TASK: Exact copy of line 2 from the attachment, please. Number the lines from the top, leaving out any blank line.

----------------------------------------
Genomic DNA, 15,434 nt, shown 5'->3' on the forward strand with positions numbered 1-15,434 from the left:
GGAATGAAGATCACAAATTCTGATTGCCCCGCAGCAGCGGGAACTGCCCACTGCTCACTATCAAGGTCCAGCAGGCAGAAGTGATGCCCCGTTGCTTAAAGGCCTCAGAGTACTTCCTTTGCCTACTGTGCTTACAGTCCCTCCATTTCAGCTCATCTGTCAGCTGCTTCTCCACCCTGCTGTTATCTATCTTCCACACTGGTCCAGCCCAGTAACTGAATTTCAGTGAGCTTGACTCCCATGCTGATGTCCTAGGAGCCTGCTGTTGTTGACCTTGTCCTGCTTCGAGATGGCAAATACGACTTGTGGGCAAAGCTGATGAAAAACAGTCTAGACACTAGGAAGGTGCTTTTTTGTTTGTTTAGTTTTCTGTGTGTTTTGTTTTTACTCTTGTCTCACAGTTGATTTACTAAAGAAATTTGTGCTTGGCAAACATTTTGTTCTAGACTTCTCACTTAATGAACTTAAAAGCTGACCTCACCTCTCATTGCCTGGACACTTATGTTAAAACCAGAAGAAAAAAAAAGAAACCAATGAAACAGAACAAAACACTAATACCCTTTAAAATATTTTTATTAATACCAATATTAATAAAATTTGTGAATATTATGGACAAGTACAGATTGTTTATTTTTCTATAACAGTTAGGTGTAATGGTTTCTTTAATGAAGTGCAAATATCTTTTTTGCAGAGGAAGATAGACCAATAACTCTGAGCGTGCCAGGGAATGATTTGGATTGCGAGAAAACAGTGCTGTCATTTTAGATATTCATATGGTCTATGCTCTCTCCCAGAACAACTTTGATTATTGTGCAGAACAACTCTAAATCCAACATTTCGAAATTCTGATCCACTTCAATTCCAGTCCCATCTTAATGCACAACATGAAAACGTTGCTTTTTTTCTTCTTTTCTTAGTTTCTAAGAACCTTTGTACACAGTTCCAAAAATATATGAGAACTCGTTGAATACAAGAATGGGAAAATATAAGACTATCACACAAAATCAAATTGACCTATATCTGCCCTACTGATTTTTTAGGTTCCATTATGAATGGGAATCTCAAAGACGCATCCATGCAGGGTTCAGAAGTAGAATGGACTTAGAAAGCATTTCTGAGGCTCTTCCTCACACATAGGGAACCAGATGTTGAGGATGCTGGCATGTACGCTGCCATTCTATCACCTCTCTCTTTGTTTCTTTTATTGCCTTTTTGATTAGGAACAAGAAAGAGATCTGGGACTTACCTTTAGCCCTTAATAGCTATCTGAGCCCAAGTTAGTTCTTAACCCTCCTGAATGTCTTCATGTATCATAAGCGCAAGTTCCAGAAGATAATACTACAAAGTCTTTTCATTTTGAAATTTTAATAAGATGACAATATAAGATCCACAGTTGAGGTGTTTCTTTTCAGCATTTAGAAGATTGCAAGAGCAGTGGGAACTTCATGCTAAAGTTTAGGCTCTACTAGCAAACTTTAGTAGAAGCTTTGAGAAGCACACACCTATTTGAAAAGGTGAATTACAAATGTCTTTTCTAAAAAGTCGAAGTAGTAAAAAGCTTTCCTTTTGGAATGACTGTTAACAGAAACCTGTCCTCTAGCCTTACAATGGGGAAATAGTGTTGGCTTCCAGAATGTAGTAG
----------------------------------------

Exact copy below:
GGAATGAAGATCACAAATTCTGATTGCCCCGCAGCAGCGGGAACTGCCCACTGCTCACTATCAAGGTCCAGCAGGCAGAAGTGATGCCCCGTTGCTTAAAGGCCTCAGAGTACTTCCTTTGCCTACTGTGCTTACAGTCCCTCCATTTCAGCTCATCTGTCAGCTGCTTCTCCACCCTGCTGTTATCTATCTTCCACACTGGTCCAGCCCAGTAACTGAATTTCAGTGAGCTTGACTCCCATGCTGATGTCCTAGGAGCCTGCTGTTGTTGACCTTGTCCTGCTTCGAGATGGCAAATACGACTTGTGGGCAAAGCTGATGAAAAACAGTCTAGACACTAGGAAGGTGCTTTTTTGTTTGTTTAGTTTTCTGTGTGTTTTGTTTTTACTCTTGTCTCACAGTTGATTTACTAAAGAAATTTGTGCTTGGCAAACATTTTGTTCTAGACTTCTCACTTAATGAACTTAAAAGCTGACCTCACCTCTCATTGCCTGGACACTTATGTTAAAACCAGAAGAAAAAAAAAGAAACCAATGAAACAGAACAAAACACTAATACCCTTTAAAATATTTTTATTAATACCAATATTAATAAAATTTGTGAATATTATGGACAAGTACAGATTGTTTATTTTTCTATAACAGTTAGGTGTAATGGTTTCTTTAATGAAGTGCAAATATCTTTTTTGCAGAGGAAGATAGACCAATAACTCTGAGCGTGCCAGGGAATGATTTGGATTGCGAGAAAACAGTGCTGTCATTTTAGATATTCATATGGTCTATGCTCTCTCCCAGAACAACTTTGATTATTGTGCAGAACAACTCTAAATCCAACATTTCGAAATTCTGATCCACTTCAATTCCAGTCCCATCTTAATGCACAACATGAAAACGTTGCTTTTTTTCTTCTTTTCTTAGTTTCTAAGAACCTTTGTACACAGTTCCAAAAATATATGAGAACTCGTTGAATACAAGAATGGGAAAATATAAGACTATCACACAAAATCAAATTGACCTATATCTGCCCTACTGATTTTTTAGGTTCCATTATGAATGGGAATCTCAAAGACGCATCCATGCAGGGTTCAGAAGTAGAATGGACTTAGAAAGCATTTCTGAGGCTCTTCCTCACACATAGGGAACCAGATGTTGAGGATGCTGGCATGTACGCTGCCATTCTATCACCTCTCTCTTTGTTTCTTTTATTGCCTTTTTGATTAGGAACAAGAAAGAGATCTGGGACTTACCTTTAGCCCTTAATAGCTATCTGAGCCCAAGTTAGTTCTTAACCCTCCTGAATGTCTTCATGTATCATAAGCGCAAGTTCCAGAAGATAATACTACAAAGTCTTTTCATTTTGAAATTTTAATAAGATGACAATATAAGATCCACAGTTGAGGTGTTTCTTTTCAGCATTTAGAAGATTGCAAGAGCAGTGGGAACTTCATGCTAAAGTTTAGGCTCTACTAGCAAACTTTAGTAGAAGCTTTGAGAAGCACACACCTATTTGAAAAGGTGAATTACAAATGTCTTTTCTAAAAAGTCGAAGTAGTAAAAAGCTTTCCTTTTGGAATGACTGTTAACAGAAACCTGTCCTCTAGCCTTACAATGGGGAAATAGTGTTGGCTTCCAGAATGTAGTAG